When I first started blogging back in 2004 or so, it was a whole ‘nuther world.  Blogging itself was a relatively new phenom.  This was in the days before “Smart Phones” and tablets, social media and “monetizing”.

Before the “Like” button.

Sure, the platforms themselves were pretty rustic compared to all the bells and whistles available today.  We had a small handful of options for templates and such.  Corporate websites weren’t yet using a blog as a generic marketing tool.  “Click bait” would’ve been mistaken for some sort of fishing apparatus. But oh, those were great blog times.  I sometimes miss them in the middle of the night.

These days, I “think” about writing here far more often than I actually do.  One reason (the main reason) is, I’ve lost the plot. I don’t know what my motivation is….the whole “WHY” of it.

I’m not an “expert” on anything.  I haven’t any earth shattering wisdom to impart, a book to promote,  or a service or product to sell.

I have no interest in trying to be “someone”, or garner an adoring crowd (well, actually, that part sounds pretty good.  haha!)

So why write here?  What is it that keeps me coming back (albeit sporadically), year after year, even after weeks and months of being MIA?

It’s simple, really. I long to connect.  To reach out and touch someone and maybe, if I’m lucky, have them touch back.  To write something and have someone say, “Hey, me, too!” or “I totally get you!”

Being “get” cannot be rated highly enough.

One of the most unexpected developments of having been diagnosed with breast cancer almost 2 years ago was how it would impact my relationships.  I’ve written reams about it in my journal, and mentioned it briefly here (I think….)  And I suppose much of the changes stem from how the news – and the treatment journey itself – impacted me.

Unless you’ve walked a mile in the shoes of someone who’s been told they have the Big C, it’s hard to understand, even if you are close to someone who has or is going through it.  See, you can’t be in their head.  You aren’t there in those dark, solitary, sleepless hours in the middle of the night with your thoughts running amuck.  Hell, even my own family doesn’t know some of the stuff I had to deal with – emotionally and physically – because I didn’t want to burden them any more than they already had to deal with.  I still don’t.

Long story short, and not surprisingly, I’m not the same person I was 2 years ago.  For example, I’ve essentially ditched the New Thought/New Age/Alternative spirituality stuff I had been practicing for a decade or so.  I found that 97% of it was pretty useless when it came to dealing with the diagnosis.  My beliefs were tried by fire.  I am, most assuredly, a Jesus person again.  NOT a fundamentalist.  You can’t “unknow” or “unexperience” certain things.  I love and support my gay friends and the LGBT community at large.  I still swear up a storm and I don’t go to church (although, if I could find one where I “fit in”, I would go in a heartbeat).  I still believe in the Feminine Face of God, and the Mystery of the spiritual realm.

Physically, I’ve changed, too.  I don’t have long dyed hair and acrylic nails any more.  My face is different….a little more battle-scarred and war-weary.  And my wardrobe.  Ugh!  After being away from the corporate environ for this long, and after going from 2 incomes to 1, well, the word “limited” comes to mind.

Hell, some days I don’t even put makeup on except maybe my eyebrows.  They are a MUST HAVE, if I want to avoid looking rather alien.  I didn’t have much before and, after chemo, things didn’t improve.  At least I got my lashes back.  Mostly.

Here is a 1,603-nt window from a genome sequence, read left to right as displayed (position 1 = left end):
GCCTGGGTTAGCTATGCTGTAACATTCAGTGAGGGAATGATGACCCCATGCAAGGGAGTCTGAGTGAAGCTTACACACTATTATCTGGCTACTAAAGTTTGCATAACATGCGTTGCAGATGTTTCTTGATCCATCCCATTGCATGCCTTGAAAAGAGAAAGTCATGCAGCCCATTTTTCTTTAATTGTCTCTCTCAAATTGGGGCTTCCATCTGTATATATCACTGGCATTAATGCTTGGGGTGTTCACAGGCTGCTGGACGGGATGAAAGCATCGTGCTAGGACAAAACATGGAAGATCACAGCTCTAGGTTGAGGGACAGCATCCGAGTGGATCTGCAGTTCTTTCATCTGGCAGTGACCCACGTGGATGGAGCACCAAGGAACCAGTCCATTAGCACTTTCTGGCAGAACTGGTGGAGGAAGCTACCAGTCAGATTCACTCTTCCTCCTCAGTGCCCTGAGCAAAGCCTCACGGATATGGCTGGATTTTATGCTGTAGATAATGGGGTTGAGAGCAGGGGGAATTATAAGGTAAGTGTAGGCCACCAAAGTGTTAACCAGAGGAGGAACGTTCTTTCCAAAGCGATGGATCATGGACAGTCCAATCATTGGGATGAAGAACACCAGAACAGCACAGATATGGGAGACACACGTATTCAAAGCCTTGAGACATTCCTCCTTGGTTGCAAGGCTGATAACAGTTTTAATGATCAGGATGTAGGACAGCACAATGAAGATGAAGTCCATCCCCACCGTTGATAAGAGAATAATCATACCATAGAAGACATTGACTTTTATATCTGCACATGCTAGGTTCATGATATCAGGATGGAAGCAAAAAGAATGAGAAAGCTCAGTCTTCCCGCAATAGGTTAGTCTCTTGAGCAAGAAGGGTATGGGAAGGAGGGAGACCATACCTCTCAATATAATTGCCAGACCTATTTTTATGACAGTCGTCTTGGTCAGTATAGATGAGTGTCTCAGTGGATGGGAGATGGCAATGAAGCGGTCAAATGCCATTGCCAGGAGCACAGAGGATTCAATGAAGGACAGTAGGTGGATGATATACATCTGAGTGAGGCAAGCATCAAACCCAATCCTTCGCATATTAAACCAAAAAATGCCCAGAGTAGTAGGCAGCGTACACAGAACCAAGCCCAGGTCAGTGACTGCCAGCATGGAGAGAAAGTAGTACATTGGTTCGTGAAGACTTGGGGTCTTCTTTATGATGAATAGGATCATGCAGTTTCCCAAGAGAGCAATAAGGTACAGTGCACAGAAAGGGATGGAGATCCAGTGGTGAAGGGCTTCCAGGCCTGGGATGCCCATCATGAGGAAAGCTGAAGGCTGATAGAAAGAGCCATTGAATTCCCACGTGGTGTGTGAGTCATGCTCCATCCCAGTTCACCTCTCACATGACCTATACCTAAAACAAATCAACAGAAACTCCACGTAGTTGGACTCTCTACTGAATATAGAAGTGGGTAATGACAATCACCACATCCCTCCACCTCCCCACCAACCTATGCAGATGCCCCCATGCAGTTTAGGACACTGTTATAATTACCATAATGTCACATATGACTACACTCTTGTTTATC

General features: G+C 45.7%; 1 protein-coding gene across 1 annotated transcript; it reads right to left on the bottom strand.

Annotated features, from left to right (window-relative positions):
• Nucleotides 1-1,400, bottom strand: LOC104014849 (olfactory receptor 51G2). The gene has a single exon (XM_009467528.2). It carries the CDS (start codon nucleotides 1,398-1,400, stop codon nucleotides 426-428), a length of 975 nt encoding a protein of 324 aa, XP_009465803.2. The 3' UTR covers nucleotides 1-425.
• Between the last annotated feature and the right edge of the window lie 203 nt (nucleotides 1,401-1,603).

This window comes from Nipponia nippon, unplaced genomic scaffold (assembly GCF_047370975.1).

Another big change is how I spend my days.  I am, by and large, living the life of a retiree – even with my part-time bookkeeping job (which, as it turns out, is VERY part-time).  My days are spent doing mundane “housewife” things like cooking and laundry and cleaning.  I actually don’t mind that, interestingly enough.  And I have plenty of time (if not money) to do the crafts and classes that I enjoy.

I never did relate to the “cancer survivor” meme, even though – technically – I am one.  Never joined a support group and don’t have a single piece of pink-ribboned paraphernalia.  Going through breast cancer was more like going through an ugly divorce or a death or some other trauma. I am doing what I can to put “that phase” of my life in the past as much as possible considering it was – well – cancer.

So I didn’t come out of that phase with a tribe of “sisters”, even though I was told I would.  In fact, some friends have drifted off into the sunset.  Why?  I dunno…Changing interests or lifestyles, maybe?  Some of that is to be expected, I suppose.  In July 2015, when my BFF broke up with me  after my 2nd round of chemo (and right after I shaved my head), I had a big wake up call.  Another one, I should say.  It was the understanding that some people can’t handle the tough times…the really tough times.  Times involving a drastic change in availability, or appearance or energy.

Times of facing one’s own mortality.

My friendships have undergone a serious pruning.  In spite of that, the relationships I have with myself, the God of my understanding, my husband and my children are all stronger than ever.  I’ve made a few new acquaintances and friends along the way, although no one (yet) to fill those BFF shoes. But I appreciate these women when we spend time together.  We laugh and have fun as we get to know each other better.

But in my heart I believe there is one special woman out there.  One who is also looking for me, wanting the same sort of “sisterfriend” relationship I want.  Someone like-minded and enjoys the same things.  A woman who  makes the best of things and lives life  – every day – to the fullest.  She’ll be down to earth with a good head on her shoulders and a smartass remark on her lips. And we’ll laugh our asses off, A LOT, even when we’re crying.  It’s just a matter of time before we are connected.

CONNECTED.

Connection.  That feeling you get when you know someone is there for you, and you for them, during good times or bad, happy times or sad.  When the people involved experience the strength and comfort that comes from doing life together vs. going it alone.